SanDisk Cruzer Micro Flash Drive

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13. Post-It Notes

No office, diary or ideas book can be without them. Yellow, pink, green or blue, squares or hearts, they are an indispensable and for many office workers a much prized possession which will only be shared at a few at any one time.

The unique glue with low tack re-adhesive properties was invented in 1968 by Spencer Silver when he was actually trying to develop extra strong glue.  He tried for five years to find people to really ‘get’ the idea and it was only when a friend suggested using it to mark a hymn book that companies finally saw the potential and they were first seen on sale in 1977. The original yellow colour was also unintentional as the first ones were made from scrap paper and yellow was the only choice.

Post It Notes

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14. Bagless Vacuum Cleaner

It took James Dyson over 5000 prototypes before his miraculous bagless vacuum cleaner was available for the public to buy. He even had to set up his own company to launch it as every other manufacturer had turned him down due to their fears of its impact within the industry.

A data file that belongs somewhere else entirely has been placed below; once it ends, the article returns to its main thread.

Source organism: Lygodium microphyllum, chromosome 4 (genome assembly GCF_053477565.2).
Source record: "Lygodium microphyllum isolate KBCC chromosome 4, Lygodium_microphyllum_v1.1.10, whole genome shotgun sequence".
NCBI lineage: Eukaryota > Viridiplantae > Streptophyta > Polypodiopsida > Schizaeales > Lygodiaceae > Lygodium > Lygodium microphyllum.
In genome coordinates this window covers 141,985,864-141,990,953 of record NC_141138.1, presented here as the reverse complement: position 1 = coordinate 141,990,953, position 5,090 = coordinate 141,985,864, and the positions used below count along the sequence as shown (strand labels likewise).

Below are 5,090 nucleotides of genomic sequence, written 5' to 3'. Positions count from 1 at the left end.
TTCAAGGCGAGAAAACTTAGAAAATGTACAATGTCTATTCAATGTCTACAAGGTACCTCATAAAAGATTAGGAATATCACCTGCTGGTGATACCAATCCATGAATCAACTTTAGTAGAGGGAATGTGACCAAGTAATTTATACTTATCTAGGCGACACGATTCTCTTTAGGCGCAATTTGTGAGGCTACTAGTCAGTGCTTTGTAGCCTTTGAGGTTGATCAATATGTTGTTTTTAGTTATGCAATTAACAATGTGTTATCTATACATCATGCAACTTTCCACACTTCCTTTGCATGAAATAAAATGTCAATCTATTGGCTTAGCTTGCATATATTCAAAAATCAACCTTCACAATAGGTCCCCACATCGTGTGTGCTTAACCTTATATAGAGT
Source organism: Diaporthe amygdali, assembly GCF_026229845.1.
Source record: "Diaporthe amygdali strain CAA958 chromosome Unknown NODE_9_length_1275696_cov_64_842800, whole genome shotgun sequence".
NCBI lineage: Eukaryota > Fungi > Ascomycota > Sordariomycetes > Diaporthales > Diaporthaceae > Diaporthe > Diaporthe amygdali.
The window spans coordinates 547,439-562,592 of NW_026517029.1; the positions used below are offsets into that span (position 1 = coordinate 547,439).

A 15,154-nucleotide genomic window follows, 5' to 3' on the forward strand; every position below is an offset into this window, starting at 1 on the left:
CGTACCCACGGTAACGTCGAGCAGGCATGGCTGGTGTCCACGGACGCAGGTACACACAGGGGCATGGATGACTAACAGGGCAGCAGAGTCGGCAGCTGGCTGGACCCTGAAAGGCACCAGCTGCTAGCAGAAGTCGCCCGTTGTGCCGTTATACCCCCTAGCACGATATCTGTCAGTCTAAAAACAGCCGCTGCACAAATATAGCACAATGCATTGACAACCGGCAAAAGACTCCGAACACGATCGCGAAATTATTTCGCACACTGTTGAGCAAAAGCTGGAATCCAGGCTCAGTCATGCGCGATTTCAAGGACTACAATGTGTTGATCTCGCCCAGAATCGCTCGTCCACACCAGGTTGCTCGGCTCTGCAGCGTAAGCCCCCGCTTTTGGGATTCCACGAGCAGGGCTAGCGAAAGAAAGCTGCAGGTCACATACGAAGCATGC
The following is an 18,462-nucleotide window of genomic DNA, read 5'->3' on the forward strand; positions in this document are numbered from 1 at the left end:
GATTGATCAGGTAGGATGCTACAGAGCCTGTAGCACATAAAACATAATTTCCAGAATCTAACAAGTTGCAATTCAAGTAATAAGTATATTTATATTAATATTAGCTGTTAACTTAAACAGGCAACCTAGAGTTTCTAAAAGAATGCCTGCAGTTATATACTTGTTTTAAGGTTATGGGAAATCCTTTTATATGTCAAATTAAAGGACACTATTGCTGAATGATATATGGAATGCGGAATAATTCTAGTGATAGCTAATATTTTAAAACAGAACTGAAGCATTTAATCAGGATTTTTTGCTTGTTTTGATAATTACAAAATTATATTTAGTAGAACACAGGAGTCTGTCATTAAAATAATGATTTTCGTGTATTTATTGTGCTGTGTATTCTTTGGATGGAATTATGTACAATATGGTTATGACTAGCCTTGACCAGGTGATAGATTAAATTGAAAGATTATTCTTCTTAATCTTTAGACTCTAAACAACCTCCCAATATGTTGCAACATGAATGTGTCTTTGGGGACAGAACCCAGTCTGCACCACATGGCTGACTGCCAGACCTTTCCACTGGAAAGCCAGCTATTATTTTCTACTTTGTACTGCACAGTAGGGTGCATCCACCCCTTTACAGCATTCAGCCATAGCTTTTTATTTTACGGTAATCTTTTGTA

It all started in 1978 when Dyson became frustrated at his vacuum cleaner becoming clogged with dirt and losing suction when he was cleaning his house. He worked on a technique known as cyclonic separation and a US patent was granted in 1986. His first cleaner was called the G-Force, was bright pink and only available through catalogues in Japan.

His second product to market – the Dyson DC01 was made available for sale in the UK and in 1995 was the highest selling vacuum cleaner on the market.

G-Force Dyson Vacuum Cleaner

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15. LED Light Bulb

LED (Light Emitting Diode) lights are seen as the most efficient kind of lighting on the market and this now commonplace item was invented in 1962 by Nick Holonyak, Jr. The first ones were only available in red due to the diodes available, followed by pale yellow and green as the technology evolved over the years. The invention of the blue LED in the early 1990s was quickly followed by white. LED bulbs are now used in a wide range of everyday items such as traffic lights, torches and televisions.

LED bulbs are up to seven times more efficient than their incandescent equivalent and as prices drop they are now becoming a commonplace around the world.


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16. MP3 Player